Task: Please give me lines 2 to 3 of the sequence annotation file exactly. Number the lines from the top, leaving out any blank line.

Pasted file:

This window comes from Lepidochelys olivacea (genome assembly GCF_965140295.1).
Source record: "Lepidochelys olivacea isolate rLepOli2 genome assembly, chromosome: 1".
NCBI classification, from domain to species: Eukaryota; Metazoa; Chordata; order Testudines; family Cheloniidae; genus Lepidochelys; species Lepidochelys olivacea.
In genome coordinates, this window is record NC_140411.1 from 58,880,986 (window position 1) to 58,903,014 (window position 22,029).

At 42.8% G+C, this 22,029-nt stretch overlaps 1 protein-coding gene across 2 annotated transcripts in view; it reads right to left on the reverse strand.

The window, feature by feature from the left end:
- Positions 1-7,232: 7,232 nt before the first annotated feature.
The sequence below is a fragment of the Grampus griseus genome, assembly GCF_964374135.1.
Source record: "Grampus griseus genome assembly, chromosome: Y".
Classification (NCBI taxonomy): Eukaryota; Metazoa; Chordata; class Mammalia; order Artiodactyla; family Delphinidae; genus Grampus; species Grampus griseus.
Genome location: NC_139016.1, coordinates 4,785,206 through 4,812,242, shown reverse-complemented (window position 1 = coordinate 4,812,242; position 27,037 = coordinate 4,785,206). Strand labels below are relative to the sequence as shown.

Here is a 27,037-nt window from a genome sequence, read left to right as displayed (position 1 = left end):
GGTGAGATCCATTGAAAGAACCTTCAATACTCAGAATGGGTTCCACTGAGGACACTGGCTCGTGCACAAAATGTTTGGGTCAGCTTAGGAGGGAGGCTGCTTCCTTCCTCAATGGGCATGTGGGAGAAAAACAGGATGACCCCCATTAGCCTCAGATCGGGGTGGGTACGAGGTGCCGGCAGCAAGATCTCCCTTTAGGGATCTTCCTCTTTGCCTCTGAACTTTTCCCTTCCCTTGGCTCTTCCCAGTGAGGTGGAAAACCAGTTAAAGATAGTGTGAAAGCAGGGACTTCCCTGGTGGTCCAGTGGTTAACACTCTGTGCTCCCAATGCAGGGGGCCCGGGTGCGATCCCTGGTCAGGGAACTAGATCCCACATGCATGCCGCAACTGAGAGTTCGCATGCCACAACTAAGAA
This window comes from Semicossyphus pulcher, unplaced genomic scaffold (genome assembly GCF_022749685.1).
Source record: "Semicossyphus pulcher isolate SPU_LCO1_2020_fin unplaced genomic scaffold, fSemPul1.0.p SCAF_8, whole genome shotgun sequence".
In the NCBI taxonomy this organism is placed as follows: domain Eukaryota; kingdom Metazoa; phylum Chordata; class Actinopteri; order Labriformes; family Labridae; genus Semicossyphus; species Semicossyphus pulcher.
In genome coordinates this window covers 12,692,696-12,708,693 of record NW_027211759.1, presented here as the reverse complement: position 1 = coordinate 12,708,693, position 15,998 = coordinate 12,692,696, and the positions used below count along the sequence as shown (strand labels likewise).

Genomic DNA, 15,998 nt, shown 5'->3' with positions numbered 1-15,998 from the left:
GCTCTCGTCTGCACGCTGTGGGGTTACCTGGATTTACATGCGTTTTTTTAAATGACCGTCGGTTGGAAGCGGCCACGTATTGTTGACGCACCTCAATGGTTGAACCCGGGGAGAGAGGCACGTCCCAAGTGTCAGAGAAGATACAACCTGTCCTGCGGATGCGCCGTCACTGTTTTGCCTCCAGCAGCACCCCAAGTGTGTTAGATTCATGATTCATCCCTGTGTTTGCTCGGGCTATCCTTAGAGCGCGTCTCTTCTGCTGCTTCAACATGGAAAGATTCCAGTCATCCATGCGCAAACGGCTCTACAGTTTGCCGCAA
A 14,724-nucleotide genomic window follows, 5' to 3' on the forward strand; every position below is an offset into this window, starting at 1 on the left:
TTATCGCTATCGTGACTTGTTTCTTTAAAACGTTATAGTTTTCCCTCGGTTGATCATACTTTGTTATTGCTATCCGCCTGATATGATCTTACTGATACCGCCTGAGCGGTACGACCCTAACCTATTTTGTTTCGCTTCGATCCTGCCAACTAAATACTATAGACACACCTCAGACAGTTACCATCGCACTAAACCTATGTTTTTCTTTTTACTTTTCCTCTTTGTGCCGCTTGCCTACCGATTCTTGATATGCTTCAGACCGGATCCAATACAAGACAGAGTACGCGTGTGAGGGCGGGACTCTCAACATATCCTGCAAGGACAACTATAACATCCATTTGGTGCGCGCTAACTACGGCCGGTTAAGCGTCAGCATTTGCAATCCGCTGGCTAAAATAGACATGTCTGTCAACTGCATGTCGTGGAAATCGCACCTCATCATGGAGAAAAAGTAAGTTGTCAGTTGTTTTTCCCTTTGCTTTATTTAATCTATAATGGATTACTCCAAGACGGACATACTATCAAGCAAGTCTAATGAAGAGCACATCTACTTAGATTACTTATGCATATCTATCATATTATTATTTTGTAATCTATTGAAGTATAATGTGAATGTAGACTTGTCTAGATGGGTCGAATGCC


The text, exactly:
Source record: "Lepidochelys olivacea isolate rLepOli2 genome assembly, chromosome: 1".
NCBI classification, from domain to species: Eukaryota; Metazoa; Chordata; order Testudines; family Cheloniidae; genus Lepidochelys; species Lepidochelys olivacea.